Mercy Health St. Mary's and Mercy Health Muskegon are feeling the weight of the pandemic yet again — and worse than ever before.
St. Mary's is over 100% capacity for beds. Currently, occupancy stands at 103%. That means they are caring for more people than ever before, and have expanded out units to meet current needs.
“We reached out to some of the regulators of the state to expand our capacity for beds. We’ve had to tap into that reserve,” Infectious Disease Division Chief for Mercy Health St. Mary's Dr. Andrew Jameson said.
Doctors and nurses aren't giving up, despite knowing the current situation is entirely preventable.
“This is us shifting resources around, and trying to take care of the people who hit our doors. St. Mary’s is really determined to not end up shutting our doors. So we will keep getting stretched as far as we can, to serve the community,” Jameson said.
It's a grim reality for doctors and nurses, especially during the holidays. Visitor restrictions, recently re-implemented, mean medical workers are often the only people there for patients who are critically ill.
“Everyone is super tired, and just sick of this. They’re sick of people dying that don’t need to be dying,” Jameson said.
Nearly all of the people in the hospital who are dying or really sick are not vaccinated.
Dr. Jameson, who specializes in Infectious Disease at Mercy Health, says COVID is mostly spreading at home.
Jameson says parents ages 30-50 make up a majority of the ICU. Caring for children sick with COVID likely put them there, he says. The more virus someone is exposed to over a prolonged period of time will increase their likelihood of being critically ill. That's why Dr. Jameson says it's important to wear masks, even in your own home, to limit the amount of exposure.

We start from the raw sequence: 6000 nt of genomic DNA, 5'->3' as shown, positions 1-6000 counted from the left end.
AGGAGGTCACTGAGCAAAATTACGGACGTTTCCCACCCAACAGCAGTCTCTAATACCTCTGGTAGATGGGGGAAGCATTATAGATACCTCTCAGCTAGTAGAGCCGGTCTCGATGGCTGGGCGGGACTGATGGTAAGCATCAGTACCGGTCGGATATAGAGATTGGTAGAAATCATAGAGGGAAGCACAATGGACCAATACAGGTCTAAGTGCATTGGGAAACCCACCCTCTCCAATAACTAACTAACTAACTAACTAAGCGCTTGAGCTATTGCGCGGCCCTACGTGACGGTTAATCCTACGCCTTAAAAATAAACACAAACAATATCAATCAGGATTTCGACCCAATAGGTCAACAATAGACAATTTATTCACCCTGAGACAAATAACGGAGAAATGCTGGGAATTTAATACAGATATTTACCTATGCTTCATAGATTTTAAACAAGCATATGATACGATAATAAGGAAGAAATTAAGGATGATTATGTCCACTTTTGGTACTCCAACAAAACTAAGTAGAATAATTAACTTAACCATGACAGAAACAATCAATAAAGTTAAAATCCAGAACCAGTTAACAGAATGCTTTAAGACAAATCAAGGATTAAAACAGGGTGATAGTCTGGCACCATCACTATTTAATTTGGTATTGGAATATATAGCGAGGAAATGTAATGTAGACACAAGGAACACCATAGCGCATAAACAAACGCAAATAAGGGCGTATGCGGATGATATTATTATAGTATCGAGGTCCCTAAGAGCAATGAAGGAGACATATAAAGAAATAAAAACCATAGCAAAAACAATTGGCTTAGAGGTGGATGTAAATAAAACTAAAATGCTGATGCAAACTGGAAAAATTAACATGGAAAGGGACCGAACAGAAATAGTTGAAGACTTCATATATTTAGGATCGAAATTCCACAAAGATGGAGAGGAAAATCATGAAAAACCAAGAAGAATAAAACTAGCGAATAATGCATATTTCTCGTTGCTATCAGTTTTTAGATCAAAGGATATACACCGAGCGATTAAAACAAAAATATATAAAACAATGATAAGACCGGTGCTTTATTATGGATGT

He says most breakthrough cases among those who are vaccinated are happening for the same reason: prolonged exposure in an indoor setting without proper precautions.
Surgeries may also be delayed, as there's simply not enough room at the hospital.
“There are some procedures that are not necessarily urgent, but really need to be done in a timely fashion. Now those are being put on hold. People have been preparing for things for a long time, and they can’t get those things done. They can’t get them done, because if they get operated on in the hospital, there are no beds to put them in," Jameson said.
Emergency room wait times will also be longer, given the current volume of patients. Dr. Jameson says health care workers are doing their best to fight the disinformation that landed them in this position in the first place.
“How divided our country is politically has transferred into a divide medically. People are reading and believing things that are just blatantly untrue. That’s resulting in them avoiding getting vaccinated, avoiding getting the care they need, and resulting in delays in coming to the hospital and bad outcomes,” Jameson said.